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As we test larger arrays and faster interconnects, we need platforms like the HP DLp to be able to deliver the workload payload required to these arrays and related equipment. Additionally, as PCIe storage matures, the latest application accelerators rely on third-generation PCIe for maximum throughput. If one lane PCIe slot is being shared for three slots, those may under-perform compared to a solution that uses two lane PCIe slots to share between three riser slots.

We also have an eye toward how well manufacturers make use of the cramped real-estate inside 1U and 2U servers, as all are not created equal. Items in this category can vary from everything from cable management to how many features are integrated versus requiring add-on cards, leaving PCIe expansion entirely open to the end-user instead of utilizing those slots for RAID cards or additional LAN NICs.

Our server accepts small form factor SFF 2. HP offers different configuration options, with an optional riser that supports two x16 PCIe 3. The unit can also support up to two W single-width graphics cards in a two processor, two riser configuration with an additional power feed. This layout allows users to manage the DLp, without taking over a port from the other four 1GbE offered on-board.

HP Insight Control provides infrastructure management to deploy, migrate, monitor, remote control, and optimize infrastructure through a single management console. Versions of Insight Control are available for Linux and Windows central management servers. HP iLO management processors virtualize system controls for server setup, health monitoring, power and thermal control, and remote administration. Basic system board management functions, diagnostics, and essential Lights-Out functionality ships standard across all HP ProLiant Gen8 rack, tower and blade servers.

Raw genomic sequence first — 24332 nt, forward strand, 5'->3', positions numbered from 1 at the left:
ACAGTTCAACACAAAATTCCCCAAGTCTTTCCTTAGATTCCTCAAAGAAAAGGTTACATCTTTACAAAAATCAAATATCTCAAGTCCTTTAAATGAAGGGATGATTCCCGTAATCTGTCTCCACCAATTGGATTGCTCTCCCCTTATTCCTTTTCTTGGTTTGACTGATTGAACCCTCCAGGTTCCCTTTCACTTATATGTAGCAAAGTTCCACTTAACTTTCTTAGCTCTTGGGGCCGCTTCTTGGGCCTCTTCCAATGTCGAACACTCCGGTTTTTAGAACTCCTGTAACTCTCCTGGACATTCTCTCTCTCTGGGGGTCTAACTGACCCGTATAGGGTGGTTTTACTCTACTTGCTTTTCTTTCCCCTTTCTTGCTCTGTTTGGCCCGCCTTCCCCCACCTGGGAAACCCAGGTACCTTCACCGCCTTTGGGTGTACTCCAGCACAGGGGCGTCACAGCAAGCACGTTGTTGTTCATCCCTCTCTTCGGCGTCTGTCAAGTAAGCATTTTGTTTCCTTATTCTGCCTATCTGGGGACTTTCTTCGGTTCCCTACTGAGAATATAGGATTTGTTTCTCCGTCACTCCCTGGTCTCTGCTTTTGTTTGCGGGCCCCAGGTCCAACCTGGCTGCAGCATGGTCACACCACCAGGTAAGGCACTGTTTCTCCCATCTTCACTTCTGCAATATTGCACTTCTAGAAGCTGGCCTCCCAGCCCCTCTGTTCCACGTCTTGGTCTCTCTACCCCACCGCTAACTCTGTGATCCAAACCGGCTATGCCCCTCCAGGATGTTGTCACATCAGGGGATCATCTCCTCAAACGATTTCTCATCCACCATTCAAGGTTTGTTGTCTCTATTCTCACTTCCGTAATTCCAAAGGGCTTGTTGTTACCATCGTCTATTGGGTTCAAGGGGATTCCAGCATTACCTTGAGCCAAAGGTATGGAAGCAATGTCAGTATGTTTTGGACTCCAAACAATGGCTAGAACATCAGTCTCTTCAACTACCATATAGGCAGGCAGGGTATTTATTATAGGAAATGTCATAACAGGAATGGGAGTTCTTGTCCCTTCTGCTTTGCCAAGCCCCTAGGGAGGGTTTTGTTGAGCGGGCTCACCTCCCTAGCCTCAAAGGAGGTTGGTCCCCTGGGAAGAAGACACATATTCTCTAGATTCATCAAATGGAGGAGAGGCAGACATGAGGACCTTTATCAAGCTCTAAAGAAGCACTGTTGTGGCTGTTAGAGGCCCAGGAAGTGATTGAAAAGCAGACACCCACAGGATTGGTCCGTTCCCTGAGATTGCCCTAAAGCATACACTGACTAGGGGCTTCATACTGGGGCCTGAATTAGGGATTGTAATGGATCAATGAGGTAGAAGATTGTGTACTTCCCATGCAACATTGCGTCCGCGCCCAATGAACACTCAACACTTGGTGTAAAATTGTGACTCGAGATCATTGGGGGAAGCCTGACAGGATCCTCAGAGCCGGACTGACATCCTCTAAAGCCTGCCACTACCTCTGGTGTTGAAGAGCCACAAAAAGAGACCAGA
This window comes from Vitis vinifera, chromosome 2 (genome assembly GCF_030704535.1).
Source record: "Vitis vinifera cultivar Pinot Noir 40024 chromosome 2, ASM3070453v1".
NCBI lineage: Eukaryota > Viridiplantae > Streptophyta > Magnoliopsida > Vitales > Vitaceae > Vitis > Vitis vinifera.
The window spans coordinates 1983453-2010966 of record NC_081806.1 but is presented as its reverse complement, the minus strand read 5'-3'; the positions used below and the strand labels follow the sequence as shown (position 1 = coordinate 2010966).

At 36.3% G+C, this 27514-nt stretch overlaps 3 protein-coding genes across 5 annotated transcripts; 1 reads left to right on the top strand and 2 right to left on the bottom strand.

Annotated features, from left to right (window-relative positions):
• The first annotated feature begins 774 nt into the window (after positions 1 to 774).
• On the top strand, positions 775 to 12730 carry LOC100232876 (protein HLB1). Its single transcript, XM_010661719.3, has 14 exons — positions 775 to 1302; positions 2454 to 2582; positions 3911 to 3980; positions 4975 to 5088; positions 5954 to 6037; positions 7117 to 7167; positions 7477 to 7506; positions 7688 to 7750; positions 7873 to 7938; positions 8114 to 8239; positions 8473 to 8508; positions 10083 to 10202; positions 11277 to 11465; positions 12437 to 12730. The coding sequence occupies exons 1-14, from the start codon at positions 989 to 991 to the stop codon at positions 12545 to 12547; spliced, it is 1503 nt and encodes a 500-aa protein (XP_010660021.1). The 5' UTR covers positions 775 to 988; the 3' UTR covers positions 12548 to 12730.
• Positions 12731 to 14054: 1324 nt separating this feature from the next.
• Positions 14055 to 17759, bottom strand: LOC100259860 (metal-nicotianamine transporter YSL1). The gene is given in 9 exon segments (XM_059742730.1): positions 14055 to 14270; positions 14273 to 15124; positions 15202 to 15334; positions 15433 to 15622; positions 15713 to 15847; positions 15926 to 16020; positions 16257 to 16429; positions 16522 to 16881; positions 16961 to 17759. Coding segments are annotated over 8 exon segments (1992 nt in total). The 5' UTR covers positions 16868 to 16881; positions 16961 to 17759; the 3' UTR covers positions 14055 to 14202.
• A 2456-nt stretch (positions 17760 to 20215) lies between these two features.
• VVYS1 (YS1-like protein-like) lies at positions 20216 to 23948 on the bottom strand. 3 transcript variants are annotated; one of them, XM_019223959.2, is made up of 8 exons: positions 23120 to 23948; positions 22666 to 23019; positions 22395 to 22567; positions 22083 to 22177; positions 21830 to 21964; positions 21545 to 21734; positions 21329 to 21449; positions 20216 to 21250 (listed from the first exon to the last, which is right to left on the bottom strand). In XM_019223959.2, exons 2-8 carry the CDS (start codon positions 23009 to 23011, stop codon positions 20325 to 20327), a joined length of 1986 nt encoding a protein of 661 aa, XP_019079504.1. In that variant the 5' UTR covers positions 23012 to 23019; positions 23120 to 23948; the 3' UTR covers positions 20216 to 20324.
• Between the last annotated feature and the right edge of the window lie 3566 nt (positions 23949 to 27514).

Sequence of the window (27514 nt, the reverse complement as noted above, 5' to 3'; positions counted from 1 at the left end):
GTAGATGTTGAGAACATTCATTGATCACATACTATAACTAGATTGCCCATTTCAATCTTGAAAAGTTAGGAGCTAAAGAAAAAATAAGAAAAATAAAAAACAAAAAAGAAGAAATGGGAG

Some of the primary features enabled with advanced iLO functionality include remote console support beyond BIOS access or advanced power monitoring capabilities to see how much power the server is drawing over a given period of time. In our case our system shipped with basic iLO support, which gave us the ability to remotely power on or off the system or provided remote console support which ended as soon as the OS started to boot.

Depending on the installation, many users can probably get by without the advanced features, but when tying the server into large scale-out environments, the advanced iLo featureset can really streamline remote management.